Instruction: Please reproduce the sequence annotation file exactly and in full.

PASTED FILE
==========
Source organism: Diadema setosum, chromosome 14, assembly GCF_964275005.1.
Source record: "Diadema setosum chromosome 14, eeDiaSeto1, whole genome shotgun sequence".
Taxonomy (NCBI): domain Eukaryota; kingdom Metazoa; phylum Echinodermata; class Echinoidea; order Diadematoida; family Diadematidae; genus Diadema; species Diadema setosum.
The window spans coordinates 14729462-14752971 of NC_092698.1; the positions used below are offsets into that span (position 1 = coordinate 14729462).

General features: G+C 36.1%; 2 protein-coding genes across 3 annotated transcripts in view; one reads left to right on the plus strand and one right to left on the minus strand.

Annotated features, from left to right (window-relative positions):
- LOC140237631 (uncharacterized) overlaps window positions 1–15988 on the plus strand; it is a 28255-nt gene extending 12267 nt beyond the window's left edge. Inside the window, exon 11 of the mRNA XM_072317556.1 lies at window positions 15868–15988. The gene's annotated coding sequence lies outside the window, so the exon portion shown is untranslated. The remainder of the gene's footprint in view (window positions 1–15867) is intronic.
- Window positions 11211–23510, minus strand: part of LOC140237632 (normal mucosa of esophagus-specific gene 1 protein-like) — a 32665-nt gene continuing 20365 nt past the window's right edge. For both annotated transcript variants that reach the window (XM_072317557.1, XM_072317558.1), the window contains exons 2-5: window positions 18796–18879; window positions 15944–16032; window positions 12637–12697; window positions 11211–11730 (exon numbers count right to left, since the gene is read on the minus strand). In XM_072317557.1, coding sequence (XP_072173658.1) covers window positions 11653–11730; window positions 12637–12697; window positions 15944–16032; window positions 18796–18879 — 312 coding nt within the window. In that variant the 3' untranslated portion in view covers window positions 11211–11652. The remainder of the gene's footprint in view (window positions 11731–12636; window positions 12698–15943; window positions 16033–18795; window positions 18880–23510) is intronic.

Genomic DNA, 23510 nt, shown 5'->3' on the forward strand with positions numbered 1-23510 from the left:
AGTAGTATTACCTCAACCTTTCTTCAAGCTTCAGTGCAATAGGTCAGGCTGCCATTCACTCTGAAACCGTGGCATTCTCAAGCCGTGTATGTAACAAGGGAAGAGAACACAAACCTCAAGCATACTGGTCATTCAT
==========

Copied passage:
Source organism: Diadema setosum, chromosome 14, assembly GCF_964275005.1.
Source record: "Diadema setosum chromosome 14, eeDiaSeto1, whole genome shotgun sequence".
Taxonomy (NCBI): domain Eukaryota; kingdom Metazoa; phylum Echinodermata; class Echinoidea; order Diadematoida; family Diadematidae; genus Diadema; species Diadema setosum.
The window spans coordinates 14729462-14752971 of NC_092698.1; the positions used below are offsets into that span (position 1 = coordinate 14729462).

General features: G+C 36.1%; 2 protein-coding genes across 3 annotated transcripts in view; one reads left to right on the plus strand and one right to left on the minus strand.

Annotated features, from left to right (window-relative positions):
- LOC140237631 (uncharacterized) overlaps window positions 1–15988 on the plus strand; it is a 28255-nt gene extending 12267 nt beyond the window's left edge. Inside the window, exon 11 of the mRNA XM_072317556.1 lies at window positions 15868–15988. The gene's annotated coding sequence lies outside the window, so the exon portion shown is untranslated. The remainder of the gene's footprint in view (window positions 1–15867) is intronic.
- Window positions 11211–23510, minus strand: part of LOC140237632 (normal mucosa of esophagus-specific gene 1 protein-like) — a 32665-nt gene continuing 20365 nt past the window's right edge. For both annotated transcript variants that reach the window (XM_072317557.1, XM_072317558.1), the window contains exons 2-5: window positions 18796–18879; window positions 15944–16032; window positions 12637–12697; window positions 11211–11730 (exon numbers count right to left, since the gene is read on the minus strand). In XM_072317557.1, coding sequence (XP_072173658.1) covers window positions 11653–11730; window positions 12637–12697; window positions 15944–16032; window positions 18796–18879 — 312 coding nt within the window. In that variant the 3' untranslated portion in view covers window positions 11211–11652. The remainder of the gene's footprint in view (window positions 11731–12636; window positions 12698–15943; window positions 16033–18795; window positions 18880–23510) is intronic.

Genomic DNA, 23510 nt, shown 5'->3' on the forward strand with positions numbered 1-23510 from the left:
AGTAGTATTACCTCAACCTTTCTTCAAGCTTCAGTGCAATAGGTCAGGCTGCCATTCACTCTGAAACCGTGGCATTCTCAAGCCGTGTATGTAACAAGGGAAGAGAACACAAACCTCAAGCATACTGGTCATTCAT